Psychology and Social Class
26th March 2018
By Jonathan Elcock
I intend this to be a three part series of psychology and social class. Social class is one of things I teach about in the Critical Social Psychology module. In this part I will look at why psychology should engage with social class. In the next part I will look at why psychologists have tended not to engage with social class (or have done so badly). In the final part I will look at prospects for a solution to the problems I identify in the second part.
Why psychology should care about class.
Overall psychology as a discipline can look back over its history of engagement with ‘race’ and racism in a fairly optimistic way. While the anglophone discipline in the 1910s was a bulwark of scientific racism that consensus broke down in the 1920s with the discussion of the results of ‘Race Psychology’ in the 1920s that led many in psychology to question their own racist assumptions. By the 1930s psychology was studying racism, prejudice and discrimination and while the Pioneer Fund funded Jensen work in the late 1960s created a home for racist psychology that has had negative consequences to the current day, the consensus has shifted so that there is much more research effort into racism rather than trying to show differences between ‘races’.
The disciplines engagement with gender and sexism is less positive overall. For over a century prominent voices in psychology, including some early pioneering women psychologists, have pointed out that the differences within men and women swamp the psychological differences between men and women. Despite this plenty of psychologists do naive work on sex and gender differences that suggest no engagement with the high quality critical work. Some evolutionary psychology seems determined to try and make cultural expectations of men and women into biological laws, and this seems to have caught the popular imagination. Some of the work on development of masculinity and femininity makes people sound like mindless drones and refuses to engage with issues of power, other work is more critical, however there does not seem to be a dialogue between the critical (often feminist) psychology and the more naive psychology. There is, it would be fair to say, lots of engagement with issues around sex and gender.
With sexuality there is an even more mixed story. Everyone knows the broad brush story, psychology acting as a hand maiden to psychiatry when being lesbian, gay or bisexual was seen as a mental illness. Developing ‘objective tests’ that could be used as diagnostic tools. Psychoanalysis acting as a rationale for why some people do not develop ‘normal’ sexuality. Psychologists taking part in treatment programs to help ‘cure’ people of their sexuality. Then the switch in views, with over time, psychologists becoming concerned with helping (some) LGB people come to terms with their sexuality and studying discrimination against LGBT people. More recently the arguments by (some) psychologists that being gay (and most of this has focused on male sexuality) is biologically natural, and that being used in arguments about rights, whereas the only thing that should be important humans for equal rights is being human.
But then there is social class. While I can find a few (very few) examples of work that have looked at social class by psychologists the picture is one of neglect. I will do another post about why I think that neglect has happened, in this one I just want to look at the case for doing psychology engaging with class.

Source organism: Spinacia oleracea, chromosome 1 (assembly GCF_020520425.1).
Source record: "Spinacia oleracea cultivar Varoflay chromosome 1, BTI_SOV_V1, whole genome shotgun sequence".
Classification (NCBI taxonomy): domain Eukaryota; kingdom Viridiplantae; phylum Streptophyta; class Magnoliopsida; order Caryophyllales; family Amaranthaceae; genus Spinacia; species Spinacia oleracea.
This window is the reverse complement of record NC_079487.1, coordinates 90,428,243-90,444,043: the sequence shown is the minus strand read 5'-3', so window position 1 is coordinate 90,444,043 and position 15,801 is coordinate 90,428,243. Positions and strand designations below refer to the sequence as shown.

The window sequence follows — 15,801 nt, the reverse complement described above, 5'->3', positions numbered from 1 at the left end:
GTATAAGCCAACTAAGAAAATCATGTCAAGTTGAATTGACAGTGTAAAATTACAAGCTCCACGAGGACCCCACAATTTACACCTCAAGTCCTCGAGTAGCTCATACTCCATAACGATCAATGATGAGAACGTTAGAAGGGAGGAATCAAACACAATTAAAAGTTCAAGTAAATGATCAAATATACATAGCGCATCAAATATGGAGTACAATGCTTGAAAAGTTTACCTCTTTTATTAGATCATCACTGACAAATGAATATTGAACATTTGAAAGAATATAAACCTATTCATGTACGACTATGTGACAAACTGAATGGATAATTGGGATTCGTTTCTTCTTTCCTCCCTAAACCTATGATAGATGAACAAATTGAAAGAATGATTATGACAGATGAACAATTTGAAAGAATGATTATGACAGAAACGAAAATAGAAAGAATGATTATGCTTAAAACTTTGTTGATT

Professional psychologists will, probably, have clients across the class spectrum. Professional training in psychology is getting better at tackling discrimination amongst trainees and the possible consequences of this for clients. Without a body of knowledge about class prejudice there is little opportunity to tackle issues of discrimination based on class. There is some evidence that trainee psychologists have different beliefs about working class and middle class clients, and that these different beliefs include beliefs about what a list of symptoms mean. (The typical way to do such work is to give a list of symptoms to trainees along with a short autobiographical sketch.) Psychology trainees who believe in a just world are likely to show more of an effect (with normal caveats about psychology findings being chronically underpowered and open to question).
Allied to this is a need for an understanding of how (or if) social class affects psychological functioning, and if possible to try to pick at the antecedents of that, which are caused by structural factors and which are caused by class based identity. It would be interesting to look at psychological functioning across the classes, from the very wealthy through to those dealing with poverty. To some extent the concerns of psychology are middle class concerns and there is a need to broaden that. Although therein lies the major difficulty.
To some extent psychology has broadened its concerns with people as those who make up the population of psychologists has changed. There are concerns that entrance into higher education may be becoming ever more restricted for working class folks, and the added barriers of doing further post-graduate studies, but beyond that, there is something about the process of becoming a psychologist that takes people away from being working class, whatever their origins were. So unlike issues around racism, gender and sexuality the body of psychologists are likely to remain middle class so one issue is how to engage with class without becoming patronising.